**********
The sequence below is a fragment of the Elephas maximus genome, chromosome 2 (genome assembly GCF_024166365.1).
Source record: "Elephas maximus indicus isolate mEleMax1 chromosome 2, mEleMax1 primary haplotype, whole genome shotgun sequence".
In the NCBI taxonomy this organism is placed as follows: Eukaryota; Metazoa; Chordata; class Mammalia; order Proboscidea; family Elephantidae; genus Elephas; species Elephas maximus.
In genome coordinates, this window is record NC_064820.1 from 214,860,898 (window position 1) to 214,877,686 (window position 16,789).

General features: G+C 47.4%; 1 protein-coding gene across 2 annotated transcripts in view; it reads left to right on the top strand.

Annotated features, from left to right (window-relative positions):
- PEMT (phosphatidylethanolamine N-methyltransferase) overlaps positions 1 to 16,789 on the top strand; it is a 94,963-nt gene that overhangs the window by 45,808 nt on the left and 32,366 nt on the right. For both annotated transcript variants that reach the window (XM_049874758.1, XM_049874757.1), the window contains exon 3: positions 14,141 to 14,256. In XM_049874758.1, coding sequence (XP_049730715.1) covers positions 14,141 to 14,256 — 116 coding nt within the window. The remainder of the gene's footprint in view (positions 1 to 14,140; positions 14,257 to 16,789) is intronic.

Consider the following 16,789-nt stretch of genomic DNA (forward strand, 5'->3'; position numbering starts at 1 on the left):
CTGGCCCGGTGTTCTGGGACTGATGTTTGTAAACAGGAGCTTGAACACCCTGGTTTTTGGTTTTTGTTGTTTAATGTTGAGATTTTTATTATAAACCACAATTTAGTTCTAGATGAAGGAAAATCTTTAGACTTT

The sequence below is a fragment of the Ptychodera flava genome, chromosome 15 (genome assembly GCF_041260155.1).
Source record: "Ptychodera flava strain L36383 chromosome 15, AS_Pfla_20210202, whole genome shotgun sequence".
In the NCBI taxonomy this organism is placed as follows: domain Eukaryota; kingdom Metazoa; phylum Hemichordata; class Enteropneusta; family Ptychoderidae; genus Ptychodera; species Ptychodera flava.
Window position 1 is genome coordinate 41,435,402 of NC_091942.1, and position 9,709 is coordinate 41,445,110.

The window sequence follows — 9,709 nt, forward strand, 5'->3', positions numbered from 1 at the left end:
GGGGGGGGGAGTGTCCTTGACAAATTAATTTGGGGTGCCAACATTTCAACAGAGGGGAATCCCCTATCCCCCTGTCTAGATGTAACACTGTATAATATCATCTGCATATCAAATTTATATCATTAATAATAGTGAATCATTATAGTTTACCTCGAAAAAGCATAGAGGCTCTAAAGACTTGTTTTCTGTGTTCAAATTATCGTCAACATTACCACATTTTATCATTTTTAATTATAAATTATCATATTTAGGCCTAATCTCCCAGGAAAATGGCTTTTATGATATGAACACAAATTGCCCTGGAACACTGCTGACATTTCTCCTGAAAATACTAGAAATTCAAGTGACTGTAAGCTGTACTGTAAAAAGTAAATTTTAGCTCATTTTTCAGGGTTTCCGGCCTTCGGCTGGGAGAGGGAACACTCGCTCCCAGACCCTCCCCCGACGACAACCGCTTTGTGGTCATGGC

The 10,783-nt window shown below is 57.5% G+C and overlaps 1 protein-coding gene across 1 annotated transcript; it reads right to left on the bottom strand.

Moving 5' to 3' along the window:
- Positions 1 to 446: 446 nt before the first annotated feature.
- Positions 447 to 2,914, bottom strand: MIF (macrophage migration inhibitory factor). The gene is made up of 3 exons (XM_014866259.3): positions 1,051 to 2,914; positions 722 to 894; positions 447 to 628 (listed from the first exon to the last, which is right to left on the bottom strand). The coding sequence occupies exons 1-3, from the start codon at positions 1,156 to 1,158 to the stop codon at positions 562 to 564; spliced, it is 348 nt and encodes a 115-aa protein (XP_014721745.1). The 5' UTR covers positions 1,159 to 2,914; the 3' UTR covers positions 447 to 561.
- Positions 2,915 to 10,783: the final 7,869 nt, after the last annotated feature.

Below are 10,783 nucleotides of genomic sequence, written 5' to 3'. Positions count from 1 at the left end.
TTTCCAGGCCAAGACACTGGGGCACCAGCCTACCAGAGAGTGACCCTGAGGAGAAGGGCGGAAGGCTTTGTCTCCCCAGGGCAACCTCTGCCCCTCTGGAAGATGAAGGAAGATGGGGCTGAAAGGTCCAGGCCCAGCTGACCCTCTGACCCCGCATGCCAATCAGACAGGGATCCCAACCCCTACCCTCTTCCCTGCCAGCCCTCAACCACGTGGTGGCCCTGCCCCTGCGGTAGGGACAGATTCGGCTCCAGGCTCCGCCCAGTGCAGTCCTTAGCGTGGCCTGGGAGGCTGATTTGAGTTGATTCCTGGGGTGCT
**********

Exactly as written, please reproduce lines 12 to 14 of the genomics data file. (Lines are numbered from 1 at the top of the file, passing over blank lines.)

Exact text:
In the NCBI taxonomy this organism is placed as follows: domain Eukaryota; kingdom Metazoa; phylum Hemichordata; class Enteropneusta; family Ptychoderidae; genus Ptychodera; species Ptychodera flava.
Window position 1 is genome coordinate 41,435,402 of NC_091942.1, and position 9,709 is coordinate 41,445,110.

The window sequence follows — 9,709 nt, forward strand, 5'->3', positions numbered from 1 at the left end: